In the several 10 000yearlong catalogues simulated by RSQSim, we do not observe earthquakes larger than 7.7 (Fig. 10). We explored various smoothing factors of the faults and input parameters in RSQSim leading to small variations in the maximum magnitude, but we never obtained magnitudes as large as 8.0 in the synthetic catalogue (Fig. 10). In the SHERIFS models, earthquakes with magnitude larger than or equal to 8.0 have an annual frequency of 5 × 10^{−4}. The likelihood of observing at least one earthquake in a 10 000yearlong catalogue is 99.3 %. While the bends and other geometrical complexities of the fault trace are crossed by ruptures in the model, no rupture crosses enough complexities to generate such large earthquakes. We can assume that the fault system is very chaotic and that having a large number of neighbouring fault sections close to rupture is very unlikely. However, it is important to recall that RSQSim does not fully model the dynamic effects of the earthquake rupture. It is possible that this simplification in the modelling leads to underestimating the likelihood of a rupture propagating through fault complexities. In consideration of these arguments, we set the s_set score of the branch “Set 1” to 0.7 and the s_set score of the branch “Set 2” to 0.3.
4.4 Discussion on the use of RSQSim
In this study, we used RSQSim as an auxiliary tool to bring additional information for the weighting of the logic tree. As SHERIFS does not model the physics of earthquake but relies on a statistic approach, a physicsbased model is complementary. We recognize that further development could be made to the RSQSim model and the exploration of the uncertainties in the input parameters done in this study is not exhaustive. However, we believe that the results exposed above bring sufficient information to affect the balance of the weights of the logic tree, in particular in the cases when the results corroborate the observations made in the data. On another hand, we do not believe these physicsbased calculations are sufficiently exhaustive to bring the weight of a logic tree to zero and remove completely a hypothesis. Hypotheses could be removed from the logic tree only if additional modelling with alternative physicsbased approaches are performed and lead to similar conclusions.
4.5 The weighted logic tree
In the discussion, we established four types of scores for the logic tree branches: the weights established from the analysis of the RSQSim synthetic catalogues and those established from the comparison of the earthquake rates modelled using SHERIFS with the rates calculated from the earthquake catalogue and the palaeoearthquake record. For each individual branch of the logic tree, these scores are convolved into a final weight unique to the branch (see equation in Fig. 11).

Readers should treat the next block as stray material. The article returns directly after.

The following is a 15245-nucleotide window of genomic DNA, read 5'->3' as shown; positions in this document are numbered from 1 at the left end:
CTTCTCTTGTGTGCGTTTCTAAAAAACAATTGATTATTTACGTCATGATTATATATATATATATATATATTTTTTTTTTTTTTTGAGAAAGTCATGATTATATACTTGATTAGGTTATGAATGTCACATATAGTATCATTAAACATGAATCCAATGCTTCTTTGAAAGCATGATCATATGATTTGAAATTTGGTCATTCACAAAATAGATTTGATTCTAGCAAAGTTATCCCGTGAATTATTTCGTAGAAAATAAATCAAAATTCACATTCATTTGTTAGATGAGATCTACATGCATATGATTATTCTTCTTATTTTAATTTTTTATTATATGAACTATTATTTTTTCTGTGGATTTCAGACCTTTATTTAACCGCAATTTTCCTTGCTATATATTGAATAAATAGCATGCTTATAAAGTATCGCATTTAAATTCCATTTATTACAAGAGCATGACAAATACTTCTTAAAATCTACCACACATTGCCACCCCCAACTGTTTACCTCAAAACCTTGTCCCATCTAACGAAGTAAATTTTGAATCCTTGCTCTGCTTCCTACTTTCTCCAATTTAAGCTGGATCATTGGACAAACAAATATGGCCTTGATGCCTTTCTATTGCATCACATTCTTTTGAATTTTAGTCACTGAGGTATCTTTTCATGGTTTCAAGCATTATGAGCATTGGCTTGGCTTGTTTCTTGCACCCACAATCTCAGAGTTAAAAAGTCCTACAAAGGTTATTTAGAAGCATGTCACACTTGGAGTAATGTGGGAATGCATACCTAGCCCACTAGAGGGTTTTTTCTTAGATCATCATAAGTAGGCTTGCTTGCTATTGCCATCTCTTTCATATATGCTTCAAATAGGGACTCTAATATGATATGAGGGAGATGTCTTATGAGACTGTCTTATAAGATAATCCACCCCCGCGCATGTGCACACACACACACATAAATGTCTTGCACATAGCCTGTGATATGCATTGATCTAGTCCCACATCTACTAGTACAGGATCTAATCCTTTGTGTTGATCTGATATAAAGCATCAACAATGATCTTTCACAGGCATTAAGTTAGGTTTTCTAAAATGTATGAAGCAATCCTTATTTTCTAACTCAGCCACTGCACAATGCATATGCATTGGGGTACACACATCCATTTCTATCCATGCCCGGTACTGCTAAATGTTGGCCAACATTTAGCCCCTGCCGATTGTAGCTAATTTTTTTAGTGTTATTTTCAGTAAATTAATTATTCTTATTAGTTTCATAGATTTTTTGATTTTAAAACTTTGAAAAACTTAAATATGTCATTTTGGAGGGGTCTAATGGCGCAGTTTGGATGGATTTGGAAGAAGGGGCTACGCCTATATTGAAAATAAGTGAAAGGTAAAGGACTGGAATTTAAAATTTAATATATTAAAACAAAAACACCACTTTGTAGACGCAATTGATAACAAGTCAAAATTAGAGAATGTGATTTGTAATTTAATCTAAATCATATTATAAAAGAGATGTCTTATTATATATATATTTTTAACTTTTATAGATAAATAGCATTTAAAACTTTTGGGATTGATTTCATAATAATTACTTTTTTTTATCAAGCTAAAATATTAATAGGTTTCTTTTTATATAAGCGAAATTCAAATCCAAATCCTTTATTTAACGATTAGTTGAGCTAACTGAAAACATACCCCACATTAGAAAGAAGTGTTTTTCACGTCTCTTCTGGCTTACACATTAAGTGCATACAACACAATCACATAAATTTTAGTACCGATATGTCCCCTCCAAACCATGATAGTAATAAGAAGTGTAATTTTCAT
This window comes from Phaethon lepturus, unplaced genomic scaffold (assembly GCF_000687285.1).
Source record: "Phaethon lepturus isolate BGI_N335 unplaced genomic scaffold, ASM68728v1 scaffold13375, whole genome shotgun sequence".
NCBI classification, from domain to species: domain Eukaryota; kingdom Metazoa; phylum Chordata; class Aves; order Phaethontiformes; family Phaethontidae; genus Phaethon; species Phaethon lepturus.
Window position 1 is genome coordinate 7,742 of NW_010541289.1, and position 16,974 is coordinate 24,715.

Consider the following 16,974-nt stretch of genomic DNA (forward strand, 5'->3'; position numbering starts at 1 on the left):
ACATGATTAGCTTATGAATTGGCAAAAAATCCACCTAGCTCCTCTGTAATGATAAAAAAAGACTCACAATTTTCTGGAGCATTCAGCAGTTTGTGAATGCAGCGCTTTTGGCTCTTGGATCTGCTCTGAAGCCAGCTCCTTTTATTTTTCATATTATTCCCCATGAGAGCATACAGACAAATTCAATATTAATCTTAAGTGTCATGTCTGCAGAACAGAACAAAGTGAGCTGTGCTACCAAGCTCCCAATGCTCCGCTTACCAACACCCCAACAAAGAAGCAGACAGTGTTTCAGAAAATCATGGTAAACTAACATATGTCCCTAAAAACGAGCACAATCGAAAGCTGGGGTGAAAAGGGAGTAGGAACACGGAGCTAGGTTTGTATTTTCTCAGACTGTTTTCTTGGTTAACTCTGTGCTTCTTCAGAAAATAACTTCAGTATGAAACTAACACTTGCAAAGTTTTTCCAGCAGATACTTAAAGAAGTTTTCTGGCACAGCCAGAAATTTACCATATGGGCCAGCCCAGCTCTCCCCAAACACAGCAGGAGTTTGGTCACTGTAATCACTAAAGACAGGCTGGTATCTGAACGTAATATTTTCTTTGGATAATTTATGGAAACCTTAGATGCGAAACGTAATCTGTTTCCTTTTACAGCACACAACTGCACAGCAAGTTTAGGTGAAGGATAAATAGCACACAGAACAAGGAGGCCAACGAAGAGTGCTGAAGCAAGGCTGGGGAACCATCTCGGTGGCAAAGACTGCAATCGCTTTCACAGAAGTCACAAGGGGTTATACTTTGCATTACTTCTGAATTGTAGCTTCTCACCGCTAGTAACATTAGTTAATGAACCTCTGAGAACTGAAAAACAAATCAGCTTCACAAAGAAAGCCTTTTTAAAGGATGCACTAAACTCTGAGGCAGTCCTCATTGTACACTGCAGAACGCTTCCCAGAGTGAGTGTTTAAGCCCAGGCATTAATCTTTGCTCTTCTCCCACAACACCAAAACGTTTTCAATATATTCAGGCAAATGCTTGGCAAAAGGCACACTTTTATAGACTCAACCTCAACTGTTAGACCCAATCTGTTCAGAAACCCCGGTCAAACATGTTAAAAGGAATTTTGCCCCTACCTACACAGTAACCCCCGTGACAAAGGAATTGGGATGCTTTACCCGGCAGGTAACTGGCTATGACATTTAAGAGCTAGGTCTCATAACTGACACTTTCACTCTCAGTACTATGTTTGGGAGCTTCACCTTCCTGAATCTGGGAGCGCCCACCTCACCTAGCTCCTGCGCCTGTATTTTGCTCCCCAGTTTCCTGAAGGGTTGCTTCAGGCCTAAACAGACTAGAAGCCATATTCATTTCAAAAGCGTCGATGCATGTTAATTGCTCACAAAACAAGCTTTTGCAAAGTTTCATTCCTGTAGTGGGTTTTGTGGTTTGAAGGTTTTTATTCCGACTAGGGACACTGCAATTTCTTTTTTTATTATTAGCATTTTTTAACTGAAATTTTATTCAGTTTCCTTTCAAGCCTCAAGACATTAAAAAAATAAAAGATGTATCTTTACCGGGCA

The final weight of each hypothesis is calculated by summing all the branches using a given hypothesis (Fig. 12). Due to the high NMS value of the models using the creeping hypothesis and their underestimation of the palaeoearthquake rates, this hypothesis has the smallest weight in the logic tree.
The weights of the MFD hypothesis branches and the set of rupture scenario branches are strongly influenced by the scores imposed after the analysis of the RSQSim synthetic catalogue. While the fit to the catalogue is better with the TS MFD hypothesis, the fit to the palaeoearthquake rates and the ratio of NMS is similar for both branches. Therefore, the comparison with the data affects the weight only marginally. The same can be said about the set of rupture scenario branches.
The weights of the background hypothesis branches are only affected by the scores depending on the comparison with the data. Overall, the background 1 hypothesis reproduces the earthquake rates better than the other two background hypotheses. In Fig. 7, we can observe that the modelled MFD tends to be slightly higher than the catalogue MFD for the majority of models. Therefore, background 3, adding more seismicity to the background than the two other hypotheses (Table 4), necessarily leads to earthquake rates that are in general slightly higher than the observed rates. It is worth noting that we are discussing small differences in trends that are correctly captured by the weights in the logic tree, with the three hypotheses having similar weights with a slightly stronger weight for background 1.
The impact of the weights on the annual earthquake rates is presented in Fig. 13. The weighting leads to lower earthquake rates for the small and intermediate magnitudes and larger rates for the magnitudes greater than 7.0. This is due to the reduced weight of the branches using the GR hypothesis.